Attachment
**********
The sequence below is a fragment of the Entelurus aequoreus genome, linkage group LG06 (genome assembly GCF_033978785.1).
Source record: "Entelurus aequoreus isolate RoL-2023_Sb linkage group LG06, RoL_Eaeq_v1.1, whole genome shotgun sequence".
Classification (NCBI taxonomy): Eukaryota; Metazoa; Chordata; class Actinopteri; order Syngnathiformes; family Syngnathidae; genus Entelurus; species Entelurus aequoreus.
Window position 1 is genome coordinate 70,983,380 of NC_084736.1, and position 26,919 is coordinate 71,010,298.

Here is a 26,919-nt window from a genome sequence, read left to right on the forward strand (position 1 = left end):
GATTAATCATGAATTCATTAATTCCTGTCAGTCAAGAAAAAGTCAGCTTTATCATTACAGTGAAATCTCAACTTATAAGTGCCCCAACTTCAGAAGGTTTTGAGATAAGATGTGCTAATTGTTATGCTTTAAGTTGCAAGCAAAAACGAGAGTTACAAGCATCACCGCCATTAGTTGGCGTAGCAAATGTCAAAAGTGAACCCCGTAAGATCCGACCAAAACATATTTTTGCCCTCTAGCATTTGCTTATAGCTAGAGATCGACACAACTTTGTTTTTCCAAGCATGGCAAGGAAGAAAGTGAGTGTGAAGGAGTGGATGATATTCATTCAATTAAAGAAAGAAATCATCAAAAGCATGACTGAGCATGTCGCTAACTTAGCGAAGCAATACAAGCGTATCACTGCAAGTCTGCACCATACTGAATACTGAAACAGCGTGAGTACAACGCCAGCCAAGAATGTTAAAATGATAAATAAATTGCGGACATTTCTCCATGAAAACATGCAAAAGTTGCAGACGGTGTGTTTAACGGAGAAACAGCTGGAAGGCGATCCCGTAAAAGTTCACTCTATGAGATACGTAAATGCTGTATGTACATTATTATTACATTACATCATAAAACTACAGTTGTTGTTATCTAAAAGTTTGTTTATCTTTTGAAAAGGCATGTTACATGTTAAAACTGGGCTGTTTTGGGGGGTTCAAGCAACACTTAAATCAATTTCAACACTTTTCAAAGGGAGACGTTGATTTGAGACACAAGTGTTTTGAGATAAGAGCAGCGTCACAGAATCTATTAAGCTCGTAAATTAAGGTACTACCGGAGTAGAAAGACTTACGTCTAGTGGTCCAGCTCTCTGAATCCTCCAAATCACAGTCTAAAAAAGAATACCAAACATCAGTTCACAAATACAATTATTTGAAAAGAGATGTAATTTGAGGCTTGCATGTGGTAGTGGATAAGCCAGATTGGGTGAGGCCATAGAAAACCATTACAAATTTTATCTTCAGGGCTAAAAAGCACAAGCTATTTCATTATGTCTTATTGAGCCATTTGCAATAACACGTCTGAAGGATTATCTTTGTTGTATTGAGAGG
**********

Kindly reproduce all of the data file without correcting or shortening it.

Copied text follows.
The sequence below is a fragment of the Entelurus aequoreus genome, linkage group LG06 (genome assembly GCF_033978785.1).
Source record: "Entelurus aequoreus isolate RoL-2023_Sb linkage group LG06, RoL_Eaeq_v1.1, whole genome shotgun sequence".
Classification (NCBI taxonomy): Eukaryota; Metazoa; Chordata; class Actinopteri; order Syngnathiformes; family Syngnathidae; genus Entelurus; species Entelurus aequoreus.
Window position 1 is genome coordinate 70,983,380 of NC_084736.1, and position 26,919 is coordinate 71,010,298.

Here is a 26,919-nt window from a genome sequence, read left to right on the forward strand (position 1 = left end):
GATTAATCATGAATTCATTAATTCCTGTCAGTCAAGAAAAAGTCAGCTTTATCATTACAGTGAAATCTCAACTTATAAGTGCCCCAACTTCAGAAGGTTTTGAGATAAGATGTGCTAATTGTTATGCTTTAAGTTGCAAGCAAAAACGAGAGTTACAAGCATCACCGCCATTAGTTGGCGTAGCAAATGTCAAAAGTGAACCCCGTAAGATCCGACCAAAACATATTTTTGCCCTCTAGCATTTGCTTATAGCTAGAGATCGACACAACTTTGTTTTTCCAAGCATGGCAAGGAAGAAAGTGAGTGTGAAGGAGTGGATGATATTCATTCAATTAAAGAAAGAAATCATCAAAAGCATGACTGAGCATGTCGCTAACTTAGCGAAGCAATACAAGCGTATCACTGCAAGTCTGCACCATACTGAATACTGAAACAGCGTGAGTACAACGCCAGCCAAGAATGTTAAAATGATAAATAAATTGCGGACATTTCTCCATGAAAACATGCAAAAGTTGCAGACGGTGTGTTTAACGGAGAAACAGCTGGAAGGCGATCCCGTAAAAGTTCACTCTATGAGATACGTAAATGCTGTATGTACATTATTATTACATTACATCATAAAACTACAGTTGTTGTTATCTAAAAGTTTGTTTATCTTTTGAAAAGGCATGTTACATGTTAAAACTGGGCTGTTTTGGGGGGTTCAAGCAACACTTAAATCAATTTCAACACTTTTCAAAGGGAGACGTTGATTTGAGACACAAGTGTTTTGAGATAAGAGCAGCGTCACAGAATCTATTAAGCTCGTAAATTAAGGTACTACCGGAGTAGAAAGACTTACGTCTAGTGGTCCAGCTCTCTGAATCCTCCAAATCACAGTCTAAAAAAGAATACCAAACATCAGTTCACAAATACAATTATTTGAAAAGAGATGTAATTTGAGGCTTGCATGTGGTAGTGGATAAGCCAGATTGGGTGAGGCCATAGAAAACCATTACAAATTTTATCTTCAGGGCTAAAAAGCACAAGCTATTTCATTATGTCTTATTGAGCCATTTGCAATAACACGTCTGAAGGATTATCTTTGTTGTATTGAGAGG